*I received this as an ARC from the publisher through Goodreads.
There's a lot to like about The Wife, the Maid, and the Mistress: Jazz Age/'Boardwalk...more*I received this as an ARC from the publisher through Goodreads.
There's a lot to like about The Wife, the Maid, and the Mistress: Jazz Age/'Boardwalk Empire' excess, a real life unsolved whodunit, three very different women fighting their way up to their version of the American dream. Stella (the wife), Maria (the maid), and Ritzi (the mistress) are sympathetically written and I did feel drawn into their stories - even Stella, easily the most enigmatic and distant of the three. Lawhon gives us a lot of the novel from Stella's perspective which makes sense since it's her husband who's missing and yet I left the book not feeling I still hardly knew her - which does appears to be by design - but I can see why other reviewers felt less invested in her as a result. Maria's story was especially compelling because hearing about the experiences of Spanish-speaking immigrants from this far back in the 20th century is somewhat unusual and her motivations often spring from having the most to lose as being the member of this titular trio lowest on the social scale. Ritzi has the standard "country girl comes to the big city to see her name in lights" arc, and arguably she's the one who grows the most throughout the story. It's the kind of book where everyone probably has a favorite woman and I'll be interested to see if people think each got the ending they deserved.
The only qualm I really have is I felt like the book needed to be longer to flesh out the multitude of competing interests that every character had that led them to the decisions that they were making, especially in light of Lawhon's decision to move the narrative forwards and backwards in time throughout the novel. We would be shown an episode where Character A would threaten/do something negative to Character B, and B would make enormous choices based on the interaction, but the scene would be so brief that it was sometimes difficult to believe it would push someone over the edge. And when the truth behind Judge Crater's disappearance is finally revealed, so much of the work that the characters involved do to that end is left out of the narrative or is only very obliquely mentioned that it felt like I missed a few chapters. While this would work wonderfully in the flashback of a heist movie to show you how it was all done, it's less successful in print form. That said, this a fast-moving read with enough charm to be worth your time.(less)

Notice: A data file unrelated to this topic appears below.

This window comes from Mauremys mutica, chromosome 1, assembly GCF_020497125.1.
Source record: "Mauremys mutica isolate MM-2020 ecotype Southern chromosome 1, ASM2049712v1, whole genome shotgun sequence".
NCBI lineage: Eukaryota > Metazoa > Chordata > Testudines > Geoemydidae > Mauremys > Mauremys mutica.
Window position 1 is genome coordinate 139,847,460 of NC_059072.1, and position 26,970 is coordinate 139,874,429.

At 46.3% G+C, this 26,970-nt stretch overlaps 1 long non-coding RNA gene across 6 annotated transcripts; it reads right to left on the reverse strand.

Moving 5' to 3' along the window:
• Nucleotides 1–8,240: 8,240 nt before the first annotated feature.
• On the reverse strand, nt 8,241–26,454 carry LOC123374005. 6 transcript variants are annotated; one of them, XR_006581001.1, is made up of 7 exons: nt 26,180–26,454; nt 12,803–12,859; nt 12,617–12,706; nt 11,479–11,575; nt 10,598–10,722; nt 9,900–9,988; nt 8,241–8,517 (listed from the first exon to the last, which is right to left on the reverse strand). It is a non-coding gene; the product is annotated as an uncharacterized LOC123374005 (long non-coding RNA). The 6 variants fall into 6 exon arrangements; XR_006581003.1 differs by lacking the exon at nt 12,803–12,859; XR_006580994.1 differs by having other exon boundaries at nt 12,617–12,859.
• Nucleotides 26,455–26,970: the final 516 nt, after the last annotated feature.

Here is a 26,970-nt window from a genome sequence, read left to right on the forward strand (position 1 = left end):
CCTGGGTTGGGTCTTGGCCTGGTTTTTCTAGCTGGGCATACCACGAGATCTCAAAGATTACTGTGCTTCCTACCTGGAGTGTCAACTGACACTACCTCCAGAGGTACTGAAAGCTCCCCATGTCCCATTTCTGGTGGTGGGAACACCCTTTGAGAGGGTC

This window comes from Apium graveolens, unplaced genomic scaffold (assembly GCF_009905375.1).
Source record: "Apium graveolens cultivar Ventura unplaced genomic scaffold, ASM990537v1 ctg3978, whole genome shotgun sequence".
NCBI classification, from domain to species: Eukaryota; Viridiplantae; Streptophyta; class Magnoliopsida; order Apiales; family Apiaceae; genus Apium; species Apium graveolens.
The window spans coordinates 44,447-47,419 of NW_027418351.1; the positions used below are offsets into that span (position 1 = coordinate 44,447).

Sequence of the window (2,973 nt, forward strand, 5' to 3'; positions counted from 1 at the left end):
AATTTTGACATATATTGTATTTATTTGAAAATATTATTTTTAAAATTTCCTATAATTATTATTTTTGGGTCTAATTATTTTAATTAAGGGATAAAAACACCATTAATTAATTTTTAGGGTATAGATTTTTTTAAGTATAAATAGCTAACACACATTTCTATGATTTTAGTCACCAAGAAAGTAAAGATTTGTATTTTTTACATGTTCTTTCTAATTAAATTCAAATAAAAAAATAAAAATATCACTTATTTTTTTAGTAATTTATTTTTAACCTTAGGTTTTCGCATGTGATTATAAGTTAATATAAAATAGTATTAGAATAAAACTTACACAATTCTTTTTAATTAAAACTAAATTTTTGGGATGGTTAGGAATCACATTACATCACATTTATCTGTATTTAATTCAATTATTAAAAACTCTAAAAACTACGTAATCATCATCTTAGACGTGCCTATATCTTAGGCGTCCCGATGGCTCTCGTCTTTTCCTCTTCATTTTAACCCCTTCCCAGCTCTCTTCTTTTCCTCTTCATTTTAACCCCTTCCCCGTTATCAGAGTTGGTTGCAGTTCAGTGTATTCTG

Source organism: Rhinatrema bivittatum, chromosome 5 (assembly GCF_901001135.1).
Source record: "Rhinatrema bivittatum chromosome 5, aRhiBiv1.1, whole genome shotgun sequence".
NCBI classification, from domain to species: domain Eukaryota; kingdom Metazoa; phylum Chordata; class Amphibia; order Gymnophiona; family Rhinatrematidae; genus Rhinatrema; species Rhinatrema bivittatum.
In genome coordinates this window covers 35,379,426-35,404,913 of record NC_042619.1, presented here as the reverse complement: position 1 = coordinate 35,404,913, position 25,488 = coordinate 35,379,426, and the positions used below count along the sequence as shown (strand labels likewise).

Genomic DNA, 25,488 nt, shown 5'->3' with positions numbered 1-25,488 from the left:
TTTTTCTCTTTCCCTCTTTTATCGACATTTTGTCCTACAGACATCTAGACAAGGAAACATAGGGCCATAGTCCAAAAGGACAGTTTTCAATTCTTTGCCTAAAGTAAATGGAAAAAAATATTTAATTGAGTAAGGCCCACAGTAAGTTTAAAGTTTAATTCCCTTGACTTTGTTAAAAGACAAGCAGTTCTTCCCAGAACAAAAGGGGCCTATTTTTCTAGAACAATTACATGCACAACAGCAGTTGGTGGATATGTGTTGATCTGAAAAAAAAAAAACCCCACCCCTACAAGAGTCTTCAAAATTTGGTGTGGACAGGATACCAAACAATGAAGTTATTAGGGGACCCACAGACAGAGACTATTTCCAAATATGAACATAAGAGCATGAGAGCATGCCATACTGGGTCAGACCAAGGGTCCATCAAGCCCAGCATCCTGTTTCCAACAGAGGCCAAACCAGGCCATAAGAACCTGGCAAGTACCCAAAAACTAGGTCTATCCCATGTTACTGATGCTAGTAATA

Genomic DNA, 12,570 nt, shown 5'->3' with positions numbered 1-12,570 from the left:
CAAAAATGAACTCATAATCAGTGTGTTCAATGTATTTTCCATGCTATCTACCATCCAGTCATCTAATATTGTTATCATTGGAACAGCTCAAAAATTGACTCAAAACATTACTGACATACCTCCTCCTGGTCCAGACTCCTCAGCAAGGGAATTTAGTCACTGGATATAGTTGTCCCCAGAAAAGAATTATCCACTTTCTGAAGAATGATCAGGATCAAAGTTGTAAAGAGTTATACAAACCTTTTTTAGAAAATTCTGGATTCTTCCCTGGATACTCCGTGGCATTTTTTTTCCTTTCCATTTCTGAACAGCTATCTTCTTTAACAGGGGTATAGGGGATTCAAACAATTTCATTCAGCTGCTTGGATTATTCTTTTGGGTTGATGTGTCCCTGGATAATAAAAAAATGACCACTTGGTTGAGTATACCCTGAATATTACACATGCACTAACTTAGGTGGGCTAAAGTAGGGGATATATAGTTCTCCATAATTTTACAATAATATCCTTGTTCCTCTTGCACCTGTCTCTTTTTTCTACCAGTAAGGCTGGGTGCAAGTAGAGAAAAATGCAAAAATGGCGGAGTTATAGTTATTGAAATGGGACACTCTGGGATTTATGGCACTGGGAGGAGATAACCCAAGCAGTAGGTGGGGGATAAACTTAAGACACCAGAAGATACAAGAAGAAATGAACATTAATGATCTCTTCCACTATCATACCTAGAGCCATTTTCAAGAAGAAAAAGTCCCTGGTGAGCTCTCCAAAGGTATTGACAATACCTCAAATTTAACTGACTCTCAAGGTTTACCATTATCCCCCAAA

Ugh, this kills me because Ahab's Wife is easily one of my favorite books ever, literally. But this just pales in comparison. The Elizabeth portions a...moreUgh, this kills me because Ahab's Wife is easily one of my favorite books ever, literally. But this just pales in comparison. The Elizabeth portions are told with such a light touch by the character itself that I felt like all I did was skim over the waters of her life without truly feeling the depths. The Ryn portions arguably have more depth, but her story is arguably less interesting also. I appreciate the Mrs. Dalloway approach of her story, though I feel like Naslund should have just committed and made nothing spectacular happen with the day; the confrontation that wraps up her story felt tacked on and unnecessary. And I know it sounds incredibly pedantic, but there is a reference to Bernini's very famous sculpture of Apollo chasing the nymph Daphne that claims that the female subject is the goddess Diana. I'm sure it'll get fixed in a later printing, but for a novel so much about art, it's a rather surprising mistake that is all the more glaring since it is put in the mouth of Elizabeth Vigee-Le Brun.(less)